AWS and Hugging Face expand partnership to make AI more accessible

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Amazon Web Services (AWS) and Hugging Face have announced an expanded collaboration to accelerate the training and deployment of models for generative AI applications.

Hugging Face has as its mission the need ‘to democratise good machine learning, one commit at a time.’ The company is best known for its Transformers library for PyTorch, TensorFlow and JAX, which can support tasks ranging from natural language processing, to computer vision, to audio.

There are more than 100,000 free and accessible machine learning models on Hugging Face, which are altogether downloaded more than one million times per day by researchers, data scientists, and machine learning engineers.

In terms of the partnership, AWS will become the preferred cloud provider for Hugging Face, meaning developers can access tools from Amazon SageMaker, to AWS Trainium, to AWS Inferentia, and optimise the performance of their models for specific use cases at a lower cost.

The need to make AI open and accessible to all is at the heart of this announcement, as both companies noted. Hugging Face said that the two companies will ‘contribute next-generation models to the global AI community and democratise machine learning.’

“Building, training, and deploying large language and vision models is an expensive and time-consuming process that requires deep expertise in machine learning,” an AWS blog noted. “Since the models are very complex and can contain hundreds of billions of parameters, generative AI is largely out of reach for many developers.”

“The future of AI is here, but it’s not evenly distributed,” said Clement Delangue, CEO of Hugging Face, in a company blog. “Accessibility and transparency are the keys to sharing progress and creating tools to use these new capabilities wisely and responsibly.”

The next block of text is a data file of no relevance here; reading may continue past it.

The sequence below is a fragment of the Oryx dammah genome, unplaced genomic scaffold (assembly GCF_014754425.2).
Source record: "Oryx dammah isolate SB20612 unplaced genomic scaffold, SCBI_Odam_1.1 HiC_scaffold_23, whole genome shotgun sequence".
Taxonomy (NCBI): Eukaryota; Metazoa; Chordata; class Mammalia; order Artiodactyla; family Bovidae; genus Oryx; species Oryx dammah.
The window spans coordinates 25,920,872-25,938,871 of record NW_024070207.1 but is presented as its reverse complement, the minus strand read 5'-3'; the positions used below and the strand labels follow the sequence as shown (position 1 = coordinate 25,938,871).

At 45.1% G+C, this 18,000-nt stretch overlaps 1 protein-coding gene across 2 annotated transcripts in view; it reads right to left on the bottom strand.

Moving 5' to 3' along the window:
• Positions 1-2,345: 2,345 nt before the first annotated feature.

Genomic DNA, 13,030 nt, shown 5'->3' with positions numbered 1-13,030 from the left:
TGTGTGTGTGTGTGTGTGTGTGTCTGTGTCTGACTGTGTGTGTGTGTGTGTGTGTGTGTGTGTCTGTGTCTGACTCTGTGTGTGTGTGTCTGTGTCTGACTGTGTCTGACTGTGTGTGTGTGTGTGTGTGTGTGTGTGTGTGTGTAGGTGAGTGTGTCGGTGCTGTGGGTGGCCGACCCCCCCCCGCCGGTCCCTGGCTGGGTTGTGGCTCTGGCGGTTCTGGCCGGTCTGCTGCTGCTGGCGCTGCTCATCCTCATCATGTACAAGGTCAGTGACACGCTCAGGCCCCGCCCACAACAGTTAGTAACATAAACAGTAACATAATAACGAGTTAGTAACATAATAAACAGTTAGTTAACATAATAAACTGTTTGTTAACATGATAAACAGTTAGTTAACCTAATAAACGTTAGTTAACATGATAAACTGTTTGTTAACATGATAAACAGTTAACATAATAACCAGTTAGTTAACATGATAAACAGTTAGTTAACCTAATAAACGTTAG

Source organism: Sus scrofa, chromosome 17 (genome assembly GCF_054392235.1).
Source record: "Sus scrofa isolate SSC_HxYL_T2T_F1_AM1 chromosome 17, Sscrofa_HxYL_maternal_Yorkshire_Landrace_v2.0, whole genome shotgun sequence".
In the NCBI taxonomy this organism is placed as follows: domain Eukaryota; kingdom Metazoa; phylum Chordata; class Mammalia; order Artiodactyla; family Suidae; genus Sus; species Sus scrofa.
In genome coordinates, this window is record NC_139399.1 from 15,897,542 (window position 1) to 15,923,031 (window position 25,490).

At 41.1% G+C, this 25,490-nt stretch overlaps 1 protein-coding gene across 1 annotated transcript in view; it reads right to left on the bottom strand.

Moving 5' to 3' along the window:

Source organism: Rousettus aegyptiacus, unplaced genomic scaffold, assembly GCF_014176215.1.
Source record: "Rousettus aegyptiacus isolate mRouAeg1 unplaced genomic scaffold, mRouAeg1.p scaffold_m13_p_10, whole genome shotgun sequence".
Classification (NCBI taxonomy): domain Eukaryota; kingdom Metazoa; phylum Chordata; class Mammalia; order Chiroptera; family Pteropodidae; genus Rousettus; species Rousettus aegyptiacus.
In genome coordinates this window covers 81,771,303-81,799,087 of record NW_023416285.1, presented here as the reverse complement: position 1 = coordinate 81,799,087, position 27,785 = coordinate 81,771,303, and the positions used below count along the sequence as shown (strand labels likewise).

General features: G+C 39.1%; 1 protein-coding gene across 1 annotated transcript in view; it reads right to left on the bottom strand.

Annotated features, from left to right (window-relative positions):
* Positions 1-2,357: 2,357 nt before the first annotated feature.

Readers of AI News will know of the democratisation of machine learning from the AWS perspective. Speaking in September, Felipe Chies outlined the proposition:

“Many of our API services require no machine learning for customers, and in some cases, end users may not even realise machine learning is being used to power experiences. The services make it really easy to incorporate AI into applications without having to build and train ML algorithms.

“If we want machine learning to be as expansive as we really want it to be, we need to make it much more accessible to people who aren’t machine learning practitioners. So when we built [for example] Amazon SageMaker, we designed it as a fully managed service that removes the heavy lifting, complexity, and guesswork from each step of the machine learning process, empowering everyday developers and scientists to successfully use machine learning.”

This announcement can be seen not just in the context of democratising the technology, but from a competitive standpoint. Microsoft’s moves in the market with OpenAI, and its ChatGPT-influenced Bing – albeit with the odd hiccup – have created waves; likewise Google with Bard, again not entirely error-free. Either way, the stakes for the biggest of big tech have increased and the battle ground for the ‘AI wars’ have intensified. Hugging Face has an existing relationship with Microsoft, announcing an endpoints service to securely deploy and scale Transformer models on Azure in May.

Picture credit: Hugging Face

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